[6] Zhang D., Zhang J., Wu Q., Miu X., Ultraviolet emission of ZnO nano-polycrystalline films by modified successive ionic layer adsorption and reaction technique, J. Sol-Gel Sci. Technol., 2010, 54, 165-173. in Google Scholar

[7] Oliveira A.P., Hochepied J.F., Grillon F., Berger M.H., Controlled Precipitation of Zinc Oxide Particles at Room Temperature, Chem. Mater., 2003, 15, 3202–3207. in Google Scholar

[8] Kisailus D., Schwenzer B., Gomm J., Weaver J.C., Morse E., Kinetically controlled catalytic formation of zinc oxide thin films at low temperature, J. Am. Chem. Soc., 2006, 128, 10276-80, in Google Scholar PubMed

[9] Osmond M.J., McCall M.J, Zinc oxide nanoparticles in modern sunscreens: an analysis of potential exposure and hazard, Nanogk., 2010, 4, 15–41. in Google Scholar PubMed

[10] Singh A.K., Viswanath V., Janu V.C., Synthesis, the effect of capping agents, structural, optical and photoluminescence properties of ZnO nanoparticles, J. Lumin., 2009, 129, 874-878. in Google Scholar

[11] Shanmugam N., Dhanaraj K., Viruthagiri G., Balamurugan K., Deivam K., Synthesis and characterization of surfactant-assisted Mn2+ doped ZnO nanocrystals, Arabian J. Chem., 2016, 9,758-764. in Google Scholar

[12] Carnes CL., Klabunde K.J., Synthesis, Isolation, and Chemical Reactivity Studies of Nano-crystalline Zinc Oxide, Langmuir., 2000,16, 3764–3772. in Google Scholar

[13] Sharma N., Jandaik S., Kumar S., Synergistic activity of doped zinc oxide nanoparticles with antibiotics: ciprofloxacin, ampicillin, fluconazole and amphotericin B against pathogenic microorganisms, An Acad Bras Cienc., 2016, 88, 1689-1698. in Google Scholar PubMed

[14] Khan S.A., Noreen F., Kanwal S., Hussain G., Comparative synthesis, characterization of Cu-doped ZnO nanoparticles and their antioxidant, antibacterial, antifungal and photocatalytic dye degradation activities, Dig. J. Nanomater. Biostruct., 2017, 12,877 – 889.Search in Google Scholar

[15] Awwad M., Albiss B., Ahmad L., Green synthesis, characterization and optical properties of zinc oxide nanosheets using Olea Europea leaf extract, Adv. Mater. Lett., 2014, 5, 520-524.10.5185/amlett.2014.5575Search in Google Scholar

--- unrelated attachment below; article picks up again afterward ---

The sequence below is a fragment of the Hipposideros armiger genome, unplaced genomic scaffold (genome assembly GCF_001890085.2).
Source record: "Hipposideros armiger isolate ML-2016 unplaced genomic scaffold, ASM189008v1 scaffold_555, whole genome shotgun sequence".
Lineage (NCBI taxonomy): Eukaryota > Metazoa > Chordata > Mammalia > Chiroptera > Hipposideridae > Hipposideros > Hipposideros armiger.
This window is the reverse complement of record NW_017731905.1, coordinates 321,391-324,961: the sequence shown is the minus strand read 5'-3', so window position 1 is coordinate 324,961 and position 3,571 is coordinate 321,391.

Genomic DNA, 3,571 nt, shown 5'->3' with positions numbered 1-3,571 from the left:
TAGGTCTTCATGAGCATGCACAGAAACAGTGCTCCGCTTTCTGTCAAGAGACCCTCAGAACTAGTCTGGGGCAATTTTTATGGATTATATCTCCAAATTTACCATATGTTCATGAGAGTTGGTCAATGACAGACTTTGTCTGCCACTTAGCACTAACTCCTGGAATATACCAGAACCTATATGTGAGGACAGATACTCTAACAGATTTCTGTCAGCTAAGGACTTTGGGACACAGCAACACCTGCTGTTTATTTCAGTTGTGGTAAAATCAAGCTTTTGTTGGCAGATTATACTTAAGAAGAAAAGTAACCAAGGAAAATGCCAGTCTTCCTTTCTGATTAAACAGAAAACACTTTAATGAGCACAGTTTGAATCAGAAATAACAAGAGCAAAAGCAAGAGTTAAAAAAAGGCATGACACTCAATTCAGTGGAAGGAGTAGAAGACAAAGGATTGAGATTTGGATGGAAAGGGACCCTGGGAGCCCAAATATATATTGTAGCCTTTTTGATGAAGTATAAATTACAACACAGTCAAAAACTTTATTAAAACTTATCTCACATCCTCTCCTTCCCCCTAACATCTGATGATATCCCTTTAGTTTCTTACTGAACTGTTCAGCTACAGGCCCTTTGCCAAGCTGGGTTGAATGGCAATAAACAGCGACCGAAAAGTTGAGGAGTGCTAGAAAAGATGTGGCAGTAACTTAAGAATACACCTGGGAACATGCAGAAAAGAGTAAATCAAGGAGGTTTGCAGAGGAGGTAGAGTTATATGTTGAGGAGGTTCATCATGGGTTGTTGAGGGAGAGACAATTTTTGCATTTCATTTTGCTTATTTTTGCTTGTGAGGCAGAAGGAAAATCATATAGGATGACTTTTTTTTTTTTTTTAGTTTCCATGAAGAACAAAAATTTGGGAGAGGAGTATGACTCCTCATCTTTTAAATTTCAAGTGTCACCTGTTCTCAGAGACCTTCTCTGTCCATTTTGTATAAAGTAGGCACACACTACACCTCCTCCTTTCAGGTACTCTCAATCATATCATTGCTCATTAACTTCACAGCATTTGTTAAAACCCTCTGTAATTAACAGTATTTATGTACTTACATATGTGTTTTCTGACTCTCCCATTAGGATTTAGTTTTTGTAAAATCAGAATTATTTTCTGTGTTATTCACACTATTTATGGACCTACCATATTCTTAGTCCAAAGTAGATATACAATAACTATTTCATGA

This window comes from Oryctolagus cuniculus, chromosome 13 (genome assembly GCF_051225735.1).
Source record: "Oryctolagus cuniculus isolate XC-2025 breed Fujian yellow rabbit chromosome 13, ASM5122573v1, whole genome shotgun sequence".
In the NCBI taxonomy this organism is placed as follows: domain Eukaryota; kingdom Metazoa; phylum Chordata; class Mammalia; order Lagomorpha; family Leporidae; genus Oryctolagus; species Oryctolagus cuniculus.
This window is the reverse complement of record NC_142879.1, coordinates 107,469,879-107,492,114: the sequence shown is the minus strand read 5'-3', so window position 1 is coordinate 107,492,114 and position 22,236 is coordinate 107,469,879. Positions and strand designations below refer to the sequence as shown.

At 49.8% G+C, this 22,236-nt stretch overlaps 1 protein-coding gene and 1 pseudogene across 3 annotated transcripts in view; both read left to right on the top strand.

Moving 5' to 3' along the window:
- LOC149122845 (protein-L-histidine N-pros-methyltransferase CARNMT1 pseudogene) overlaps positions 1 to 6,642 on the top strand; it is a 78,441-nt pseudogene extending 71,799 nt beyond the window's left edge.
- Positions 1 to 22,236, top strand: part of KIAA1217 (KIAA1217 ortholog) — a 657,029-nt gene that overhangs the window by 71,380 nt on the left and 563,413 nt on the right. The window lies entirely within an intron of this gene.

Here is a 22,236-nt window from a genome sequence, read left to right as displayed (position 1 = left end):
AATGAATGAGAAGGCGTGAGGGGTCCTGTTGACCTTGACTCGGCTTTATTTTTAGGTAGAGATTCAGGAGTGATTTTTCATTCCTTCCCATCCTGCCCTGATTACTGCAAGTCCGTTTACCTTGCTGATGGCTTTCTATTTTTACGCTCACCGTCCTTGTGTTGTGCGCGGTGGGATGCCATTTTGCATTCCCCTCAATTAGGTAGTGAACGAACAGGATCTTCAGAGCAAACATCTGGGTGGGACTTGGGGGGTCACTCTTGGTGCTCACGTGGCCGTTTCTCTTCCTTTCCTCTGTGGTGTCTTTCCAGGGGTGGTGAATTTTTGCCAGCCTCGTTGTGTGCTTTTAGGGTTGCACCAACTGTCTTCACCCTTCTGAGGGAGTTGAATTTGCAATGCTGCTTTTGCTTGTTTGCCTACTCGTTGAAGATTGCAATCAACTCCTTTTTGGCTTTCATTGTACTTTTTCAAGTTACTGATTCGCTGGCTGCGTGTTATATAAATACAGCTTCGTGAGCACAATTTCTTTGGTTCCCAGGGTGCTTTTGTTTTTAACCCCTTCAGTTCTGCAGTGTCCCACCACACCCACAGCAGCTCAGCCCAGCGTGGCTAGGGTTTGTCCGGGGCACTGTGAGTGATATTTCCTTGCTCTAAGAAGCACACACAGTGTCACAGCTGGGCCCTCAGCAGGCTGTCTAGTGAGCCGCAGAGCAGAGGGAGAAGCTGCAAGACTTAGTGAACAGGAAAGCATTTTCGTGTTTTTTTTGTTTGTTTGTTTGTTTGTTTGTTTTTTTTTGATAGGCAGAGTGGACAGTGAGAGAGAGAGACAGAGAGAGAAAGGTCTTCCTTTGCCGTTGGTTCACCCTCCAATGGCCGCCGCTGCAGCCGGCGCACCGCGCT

[16] Hudlikar M., Joglekar S., Dhaygude M., Kodama K., Latex-mediated synthesis of ZnS nanoparticles: green synthesis approach, J. Nanopart. Res., 2012, 14, 865-70. in Google Scholar

[17] Singhal G., Bhavesh R., Kasariya K., Sharma A.R, Singh R.P., Biosynthesis of silver nanoparticles using Ocimum sanctum (Tulsi) leaf extract and screening its antimicrobial activity, J. Nanopart. Res., 2011,13, 2981–2988. in Google Scholar

[18] Yedurkar S., Maurya C., Mahanwar P., Biosynthesis of Zinc Oxide Nanoparticles Using Ixora Coccinea Leaf Extract—A Green Approach, Open J. Synth. Theory Appl., 2016, 5,1-14.10.4236/ojsta.2016.5100110.4236/ojsta.2016.51001Search in Google Scholar

[19] Alagumuthu G., Kirubha R., Green synthesis of silver nanoparticles using Cissusquadrangularis plant extract and their antibacterial activity, Int. J. Nanomater. Biostru., 2012, 2, 30–33.Search in Google Scholar

[20] Mason C., Vivekanandhan S., Misra M., Mohanty A.K., Switchgrass (Panicumvirgatum) extract mediated green synthesis of silver nanoparticles, World J. Nano Sci. Eng., 2012,2, 47–52.10.4236/wjnse.2012.22008Search in Google Scholar

[21] Kundu P., Barik S., Sarkar, K., Bose A., Baral R., Laskar S., Chemical investigation of neem leaf glycoprotein used as immunoprophylactic agent for tumor growth restriction, Int. J. Pharm. Sci., 2015, 7, 195-199.Search in Google Scholar

[22] Soni H., Mishra K., Sharma S., Singhai A. K., Characterization of Azadirachtin from ethanolic extract of leaves of Azadirachtaindica, J. Pharm. Res., 2012, 5, 199-201.Search in Google Scholar

[23] Maurya Y.C., Mahanwar P., Biosynthesis of Zinc Oxide Nanoparticles Using IxoraCoccinea Leaf Extract—A Green Approach, Open J. Synth. Theory Appl., 2016, 5,1-14.10.4236/ojsta.2016.5100110.4236/ojsta.2016.51001Search in Google Scholar

[24] Abbasi A., Gharib M., Najafi M., Preparation of ZnO Nanocrystals with Desired Morphology from Coordination Polymers through a Solid-state Decomposition Route, J. Sci., Islamic Repub. Iran., 2016, 27, 217 – 221.Search in Google Scholar

[25] Kulkarni S.S., Mahavidyalaya S., Optical and Structural Properties of Zinc Oxide Nanoparticles, Int. J. Adv. Res. Phys., 2015, 2, 14-18.Search in Google Scholar

[26] Hong R., Li J., Chen L., Liu D., Li H., Zheng Y., Ding J., Synthesis, surface modification and photocatalytic property of ZnO nanoparticles, Powder. Technol, 2009, 189, 426–432. in Google Scholar

[27] Thirumavalavan M., Huang K. L., Lee J. F., Preparation and morphology studies of nano zinc oxide obtained using native and modified chitosans, Materials, 2013, 6, 4198–4212.10.3390/ma6094198Search in Google Scholar PubMed PubMed Central

Received: 2018-05-22
Accepted: 2018-10-03
Published Online: 2019-04-24

© 2019 Dawit Tamire Handago et al., published by De Gruyter

This work is licensed under the Creative Commons Attribution 4.0 Public License.

Downloaded on 21.2.2024 from
Scroll to top button